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Wolters examines the forms of contribution and their development from the days of the Roman republic through the imperial period, concentrating on the terms vectigal, revenue of various kinds from public land; stipendium, originally, a cash payment; and tributum, a direct tax paid to the Roman state (pp.
In the final sentence of the cited passage--"Vel vectigal dicitur, quod datur principi, quando per patriam devehitur, sicut sunt procurationes et alia hujusmodi"--the logical subject of devehitur seems to me to be the prince.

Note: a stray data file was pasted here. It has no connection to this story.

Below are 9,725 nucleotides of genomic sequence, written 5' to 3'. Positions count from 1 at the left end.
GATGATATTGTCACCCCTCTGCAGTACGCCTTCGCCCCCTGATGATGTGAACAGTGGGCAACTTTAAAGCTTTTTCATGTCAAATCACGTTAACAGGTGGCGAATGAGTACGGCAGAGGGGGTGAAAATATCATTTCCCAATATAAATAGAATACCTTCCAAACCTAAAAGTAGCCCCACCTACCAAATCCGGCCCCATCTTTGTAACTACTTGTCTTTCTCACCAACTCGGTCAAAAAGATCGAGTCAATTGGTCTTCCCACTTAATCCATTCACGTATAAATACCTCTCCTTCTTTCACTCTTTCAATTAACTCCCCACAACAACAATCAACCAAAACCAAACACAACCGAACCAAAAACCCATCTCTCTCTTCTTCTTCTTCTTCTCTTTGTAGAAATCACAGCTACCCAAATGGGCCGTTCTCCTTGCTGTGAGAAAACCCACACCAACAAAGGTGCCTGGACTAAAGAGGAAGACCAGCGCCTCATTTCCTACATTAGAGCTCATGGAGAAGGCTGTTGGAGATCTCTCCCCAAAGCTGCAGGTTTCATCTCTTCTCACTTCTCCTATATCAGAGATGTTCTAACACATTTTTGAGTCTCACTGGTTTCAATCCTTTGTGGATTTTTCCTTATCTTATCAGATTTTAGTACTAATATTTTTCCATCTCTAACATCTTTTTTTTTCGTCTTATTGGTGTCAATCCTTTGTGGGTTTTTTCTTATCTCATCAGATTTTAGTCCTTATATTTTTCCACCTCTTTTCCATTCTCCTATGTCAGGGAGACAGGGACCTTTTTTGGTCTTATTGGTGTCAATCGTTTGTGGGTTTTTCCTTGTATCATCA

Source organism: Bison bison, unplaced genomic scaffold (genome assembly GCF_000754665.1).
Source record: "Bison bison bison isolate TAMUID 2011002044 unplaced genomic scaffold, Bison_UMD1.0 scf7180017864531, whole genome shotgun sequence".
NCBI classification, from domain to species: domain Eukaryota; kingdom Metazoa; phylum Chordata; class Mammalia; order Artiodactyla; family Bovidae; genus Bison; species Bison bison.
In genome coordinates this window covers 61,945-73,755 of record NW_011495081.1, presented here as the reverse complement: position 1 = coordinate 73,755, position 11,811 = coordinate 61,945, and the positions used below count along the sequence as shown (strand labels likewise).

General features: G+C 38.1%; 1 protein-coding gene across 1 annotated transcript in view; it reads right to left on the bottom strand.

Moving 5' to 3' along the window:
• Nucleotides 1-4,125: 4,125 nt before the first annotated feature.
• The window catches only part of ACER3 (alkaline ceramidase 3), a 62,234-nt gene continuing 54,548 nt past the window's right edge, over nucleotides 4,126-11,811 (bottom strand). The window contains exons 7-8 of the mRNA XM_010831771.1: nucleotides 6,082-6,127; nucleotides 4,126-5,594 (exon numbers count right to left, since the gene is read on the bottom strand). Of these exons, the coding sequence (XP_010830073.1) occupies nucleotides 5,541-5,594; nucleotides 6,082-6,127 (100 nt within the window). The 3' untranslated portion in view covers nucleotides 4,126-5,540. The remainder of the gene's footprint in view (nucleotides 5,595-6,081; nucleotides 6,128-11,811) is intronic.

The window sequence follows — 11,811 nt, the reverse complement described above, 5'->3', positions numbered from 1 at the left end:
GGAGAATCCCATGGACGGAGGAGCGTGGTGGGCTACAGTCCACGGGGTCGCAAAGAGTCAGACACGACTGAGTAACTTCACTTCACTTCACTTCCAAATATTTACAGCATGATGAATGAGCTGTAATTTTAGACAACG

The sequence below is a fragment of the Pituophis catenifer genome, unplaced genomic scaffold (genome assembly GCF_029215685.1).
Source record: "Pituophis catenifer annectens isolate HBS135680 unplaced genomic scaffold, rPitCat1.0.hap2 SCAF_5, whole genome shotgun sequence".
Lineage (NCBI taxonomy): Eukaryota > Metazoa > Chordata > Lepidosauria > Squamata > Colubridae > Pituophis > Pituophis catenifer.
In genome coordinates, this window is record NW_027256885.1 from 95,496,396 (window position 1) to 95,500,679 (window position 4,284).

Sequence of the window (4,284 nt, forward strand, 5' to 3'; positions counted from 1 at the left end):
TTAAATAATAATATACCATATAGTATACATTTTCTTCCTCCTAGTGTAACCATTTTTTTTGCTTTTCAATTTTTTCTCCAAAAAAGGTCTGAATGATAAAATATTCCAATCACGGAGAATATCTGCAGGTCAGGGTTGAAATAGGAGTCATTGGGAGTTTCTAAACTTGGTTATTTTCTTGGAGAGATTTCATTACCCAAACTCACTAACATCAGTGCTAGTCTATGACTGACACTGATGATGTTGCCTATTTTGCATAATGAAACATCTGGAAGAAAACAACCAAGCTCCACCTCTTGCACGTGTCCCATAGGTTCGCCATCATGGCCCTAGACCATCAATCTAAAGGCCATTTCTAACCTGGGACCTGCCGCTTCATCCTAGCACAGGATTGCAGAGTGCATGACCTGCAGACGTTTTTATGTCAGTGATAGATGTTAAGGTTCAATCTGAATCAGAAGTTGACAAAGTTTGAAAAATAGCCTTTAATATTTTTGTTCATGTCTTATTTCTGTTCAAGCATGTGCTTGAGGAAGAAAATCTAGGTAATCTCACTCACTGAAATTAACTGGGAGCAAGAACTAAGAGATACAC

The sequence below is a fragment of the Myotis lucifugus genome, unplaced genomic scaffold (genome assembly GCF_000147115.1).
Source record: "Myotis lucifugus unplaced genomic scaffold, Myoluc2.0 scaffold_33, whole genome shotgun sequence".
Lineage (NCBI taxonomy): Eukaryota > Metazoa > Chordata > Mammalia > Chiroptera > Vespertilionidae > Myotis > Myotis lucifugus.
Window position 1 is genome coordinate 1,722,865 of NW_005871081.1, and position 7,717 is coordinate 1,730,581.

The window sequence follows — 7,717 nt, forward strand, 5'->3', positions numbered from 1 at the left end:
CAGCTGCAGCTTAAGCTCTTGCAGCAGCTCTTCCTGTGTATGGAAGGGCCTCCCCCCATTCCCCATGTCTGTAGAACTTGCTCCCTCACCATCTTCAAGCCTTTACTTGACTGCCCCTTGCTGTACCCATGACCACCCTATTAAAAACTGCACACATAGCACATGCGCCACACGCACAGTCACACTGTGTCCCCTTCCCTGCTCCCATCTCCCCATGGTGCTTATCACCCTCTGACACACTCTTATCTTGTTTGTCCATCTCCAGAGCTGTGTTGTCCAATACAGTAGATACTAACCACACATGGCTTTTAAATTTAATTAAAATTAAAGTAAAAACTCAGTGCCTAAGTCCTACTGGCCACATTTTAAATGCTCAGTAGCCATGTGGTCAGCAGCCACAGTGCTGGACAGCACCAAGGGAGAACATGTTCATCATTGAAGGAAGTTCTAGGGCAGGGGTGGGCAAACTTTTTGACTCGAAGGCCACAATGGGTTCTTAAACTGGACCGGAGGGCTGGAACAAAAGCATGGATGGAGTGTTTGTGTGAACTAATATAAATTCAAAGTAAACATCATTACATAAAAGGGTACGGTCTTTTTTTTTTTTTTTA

Burke, in the course of some very severe animadversions which he made on Lord North for want of due economy in his management of the public purse, introduced the well-known aphorism, Magnum vectigal est parsimonia, but was guilty of a false quantity by saying vectigal.